Affordable housing in California????

Old Nov 5th, 2004, 10:02 AM
  #81  
JJ5
 
Join Date: Apr 2004
Posts: 16,253
Cassandra:
I did go back and did get the degrees that I wanted, and am living "poor" and paying it back, as you are. But I'm probably 40 years older than you are. There are tons like me out there, who didn't have those "choices" when young.
You will have the energy and years to recoup all the loans, but I know it does feel like a load.

Many jobs now are not paying what their degrees "cost" and that will probably not change, and it isn't in the last four years that that has occurred either. There are other rewards in the end, and you sound like you know it.

There was a great article on the MSN page, which I normally don't like all that much, this week. It said if you are doing this "rehab way" GREAT and move up every 3 to4 years. But it also said that a certain percentage are losing all their profits and equity increases by the route of credit card debt, 2nd and 3rd mortgage lines on the increased values and letting the places go into disrepair, while they are living in these most desired locations.

I give people credit who want to take these burdens on and have that kind of load for just the "house."
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Old Nov 5th, 2004, 10:19 AM
  #82  
Cassandra
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JJ5, I think you were responding to GoTravel and not me.... if you really were 40 yrs. older than I am and are still working, you belong in Guinness Bk of Records and the AARP Hall of Intimidating Centenarian Role Models!
 
Old Nov 5th, 2004, 12:11 PM
  #83  
JJ5
 
Join Date: Apr 2004
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No, I was responding to Alisa's post and not yours, but I also thought that you were much younger. But I am no spring chicken, either. And I've lived long enough to see many things that "can't happen"- happen with real estate values. And also some people want to work way beyond "retirement" age. We have a village employee who is in her late 80's in my town and she does a great job. There is age discrimination out there, and it's the one in the "jobs" category that you hear the least about. Lots of working older people don't like to advertise their age.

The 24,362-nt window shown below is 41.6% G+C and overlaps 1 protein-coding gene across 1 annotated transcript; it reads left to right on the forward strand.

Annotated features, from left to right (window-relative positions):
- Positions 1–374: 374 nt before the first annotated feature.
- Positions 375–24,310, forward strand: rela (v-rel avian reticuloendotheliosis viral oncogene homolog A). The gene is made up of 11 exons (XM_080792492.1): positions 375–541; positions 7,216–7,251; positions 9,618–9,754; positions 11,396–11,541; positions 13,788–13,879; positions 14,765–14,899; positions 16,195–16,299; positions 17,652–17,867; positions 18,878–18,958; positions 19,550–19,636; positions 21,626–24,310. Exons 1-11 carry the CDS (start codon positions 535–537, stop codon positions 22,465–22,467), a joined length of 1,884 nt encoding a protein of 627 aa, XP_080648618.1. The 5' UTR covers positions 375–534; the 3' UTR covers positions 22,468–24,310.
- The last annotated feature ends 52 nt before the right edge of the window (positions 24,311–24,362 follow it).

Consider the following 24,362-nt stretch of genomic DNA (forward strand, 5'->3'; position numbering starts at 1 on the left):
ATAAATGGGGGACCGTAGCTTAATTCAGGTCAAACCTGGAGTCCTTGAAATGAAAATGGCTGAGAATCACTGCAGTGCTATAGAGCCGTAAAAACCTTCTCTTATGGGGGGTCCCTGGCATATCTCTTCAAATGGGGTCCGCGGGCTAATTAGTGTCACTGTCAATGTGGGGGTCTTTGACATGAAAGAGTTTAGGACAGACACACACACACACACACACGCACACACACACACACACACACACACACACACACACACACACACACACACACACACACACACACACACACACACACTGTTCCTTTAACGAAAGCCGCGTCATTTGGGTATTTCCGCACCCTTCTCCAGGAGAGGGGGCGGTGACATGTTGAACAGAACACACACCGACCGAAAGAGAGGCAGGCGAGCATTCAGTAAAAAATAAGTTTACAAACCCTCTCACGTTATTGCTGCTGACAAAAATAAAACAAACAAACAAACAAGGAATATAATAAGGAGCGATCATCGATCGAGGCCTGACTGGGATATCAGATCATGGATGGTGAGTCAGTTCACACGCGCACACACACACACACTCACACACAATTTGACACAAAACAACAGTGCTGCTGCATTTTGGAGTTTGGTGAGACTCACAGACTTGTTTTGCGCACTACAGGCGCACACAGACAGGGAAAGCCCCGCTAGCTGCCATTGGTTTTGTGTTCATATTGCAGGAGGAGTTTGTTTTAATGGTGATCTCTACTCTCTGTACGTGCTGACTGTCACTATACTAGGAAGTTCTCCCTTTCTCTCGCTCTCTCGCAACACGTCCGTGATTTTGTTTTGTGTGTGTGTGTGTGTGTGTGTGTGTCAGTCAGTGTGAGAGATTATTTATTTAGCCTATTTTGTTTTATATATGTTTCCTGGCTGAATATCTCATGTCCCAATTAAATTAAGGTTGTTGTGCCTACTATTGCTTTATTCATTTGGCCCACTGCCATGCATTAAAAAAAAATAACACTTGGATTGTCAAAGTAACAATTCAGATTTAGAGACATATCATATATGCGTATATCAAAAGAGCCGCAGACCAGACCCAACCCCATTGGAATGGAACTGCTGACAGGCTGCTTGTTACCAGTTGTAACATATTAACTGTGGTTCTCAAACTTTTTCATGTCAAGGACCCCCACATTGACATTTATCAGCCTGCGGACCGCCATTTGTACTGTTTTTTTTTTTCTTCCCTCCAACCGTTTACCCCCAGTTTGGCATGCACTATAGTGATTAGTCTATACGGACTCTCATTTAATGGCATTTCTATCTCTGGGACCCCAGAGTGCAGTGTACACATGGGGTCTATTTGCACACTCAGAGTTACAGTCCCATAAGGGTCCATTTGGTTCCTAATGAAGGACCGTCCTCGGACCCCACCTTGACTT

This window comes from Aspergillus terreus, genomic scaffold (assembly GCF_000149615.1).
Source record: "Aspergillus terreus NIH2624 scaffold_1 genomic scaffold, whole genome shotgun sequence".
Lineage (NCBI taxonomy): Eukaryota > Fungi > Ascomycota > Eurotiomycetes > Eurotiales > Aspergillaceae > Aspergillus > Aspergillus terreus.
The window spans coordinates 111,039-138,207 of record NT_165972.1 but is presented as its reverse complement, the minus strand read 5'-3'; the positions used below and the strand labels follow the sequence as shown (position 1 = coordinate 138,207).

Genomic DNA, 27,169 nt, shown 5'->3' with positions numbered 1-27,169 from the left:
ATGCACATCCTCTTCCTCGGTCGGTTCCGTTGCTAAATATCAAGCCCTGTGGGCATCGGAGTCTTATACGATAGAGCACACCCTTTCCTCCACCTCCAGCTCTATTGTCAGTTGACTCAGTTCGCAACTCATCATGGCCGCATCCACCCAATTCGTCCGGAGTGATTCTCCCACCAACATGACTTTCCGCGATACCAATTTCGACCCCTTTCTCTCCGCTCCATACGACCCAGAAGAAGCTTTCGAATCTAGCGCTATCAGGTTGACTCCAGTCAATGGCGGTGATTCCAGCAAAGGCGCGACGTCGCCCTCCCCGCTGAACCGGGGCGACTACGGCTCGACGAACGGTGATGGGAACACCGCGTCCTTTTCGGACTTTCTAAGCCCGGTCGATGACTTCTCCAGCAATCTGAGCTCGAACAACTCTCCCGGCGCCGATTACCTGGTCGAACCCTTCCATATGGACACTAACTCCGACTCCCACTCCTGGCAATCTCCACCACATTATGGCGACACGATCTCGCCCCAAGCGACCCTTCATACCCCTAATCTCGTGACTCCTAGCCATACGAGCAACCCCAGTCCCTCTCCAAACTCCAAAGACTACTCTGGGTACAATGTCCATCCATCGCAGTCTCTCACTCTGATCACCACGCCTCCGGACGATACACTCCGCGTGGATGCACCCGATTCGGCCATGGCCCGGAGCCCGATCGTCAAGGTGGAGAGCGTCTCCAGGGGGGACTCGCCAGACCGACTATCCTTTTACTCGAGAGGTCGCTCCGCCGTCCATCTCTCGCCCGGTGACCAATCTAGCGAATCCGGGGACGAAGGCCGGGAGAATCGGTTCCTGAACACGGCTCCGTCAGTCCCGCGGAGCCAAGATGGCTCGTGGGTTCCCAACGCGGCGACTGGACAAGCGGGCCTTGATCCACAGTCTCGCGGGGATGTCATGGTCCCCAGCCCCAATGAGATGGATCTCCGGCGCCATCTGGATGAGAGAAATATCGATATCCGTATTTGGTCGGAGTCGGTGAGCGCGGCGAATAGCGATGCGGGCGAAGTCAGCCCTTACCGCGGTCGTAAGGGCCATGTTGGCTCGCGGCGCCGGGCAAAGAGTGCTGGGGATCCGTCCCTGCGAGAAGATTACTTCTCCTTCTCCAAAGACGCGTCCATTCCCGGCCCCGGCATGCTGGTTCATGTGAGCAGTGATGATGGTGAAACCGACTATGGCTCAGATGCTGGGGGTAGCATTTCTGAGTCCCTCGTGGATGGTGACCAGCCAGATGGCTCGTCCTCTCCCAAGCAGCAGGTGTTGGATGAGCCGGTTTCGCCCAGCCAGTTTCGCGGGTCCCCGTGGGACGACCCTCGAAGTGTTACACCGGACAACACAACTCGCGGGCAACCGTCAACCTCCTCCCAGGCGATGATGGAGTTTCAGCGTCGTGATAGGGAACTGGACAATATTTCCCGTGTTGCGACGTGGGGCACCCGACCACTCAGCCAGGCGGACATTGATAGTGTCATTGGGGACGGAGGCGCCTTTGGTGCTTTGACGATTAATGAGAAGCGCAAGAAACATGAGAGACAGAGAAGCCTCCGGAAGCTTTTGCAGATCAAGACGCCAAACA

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Old Nov 6th, 2004, 10:37 AM
  #84  
Cassandra
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Blush -- so many people here think I look younger than I am!!! Guess it's possible to sound immature even when you're entitled to Silver Wings coupons ;-) !
 
Old Nov 6th, 2004, 12:53 PM
  #85  
 
Join Date: Jan 2003
Posts: 415
If you are actually forty years older than me JJ5, you would be way past the age of retirement! But, thanks for the compliment.

Actually, my "investment" in student loans, although worthwhile in terms of my current job security and satisfaction is worthwhile, it is terrible financially.

I spent over 12 years in training, making less than $38,000 for the last four years of residency, working at times over 100 hours a week. I now have costly loans and malpractice insurance rates.

While many of my friends were finished with grad school years before me, making a decent salary, having children and saving for retirement, I had nothing financially.

If I had taken a job with the city as a bus driver, making $50,000/year with full benefits. starting at the age of 20.....I would be in much better shape!

I don't understand what you mean by my having more "choices" when I was younger?
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Old Nov 6th, 2004, 01:10 PM
  #86  
 
Join Date: Mar 2004
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Alisa,
The "unwashed" will never understand.
I retired in late August 2003. My medical career ('67 - '03) included six years of internship, two residencies and fellowship and three years active duty in the USN before starting private practice at age 36. Fortunately, I had no education debt unlike about 85% of today's med school grads.
As a DX Radiologist/Nuclear Medicine Specialist (retread Internist), I was able to "catch up quickly", but that opportunity is less available today.
Vaya con Dios, mi amiga.
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Old Nov 6th, 2004, 05:17 PM
  #87  
 
Join Date: Jan 2003
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Health care just ain't what it used to be.Anyone I know who went to medical school usually had to cope with National Health Service Corps and or hustling locums or moonlighting jobs.
These have been notoriously low paying and usually don't include health care benefits. Go figure!
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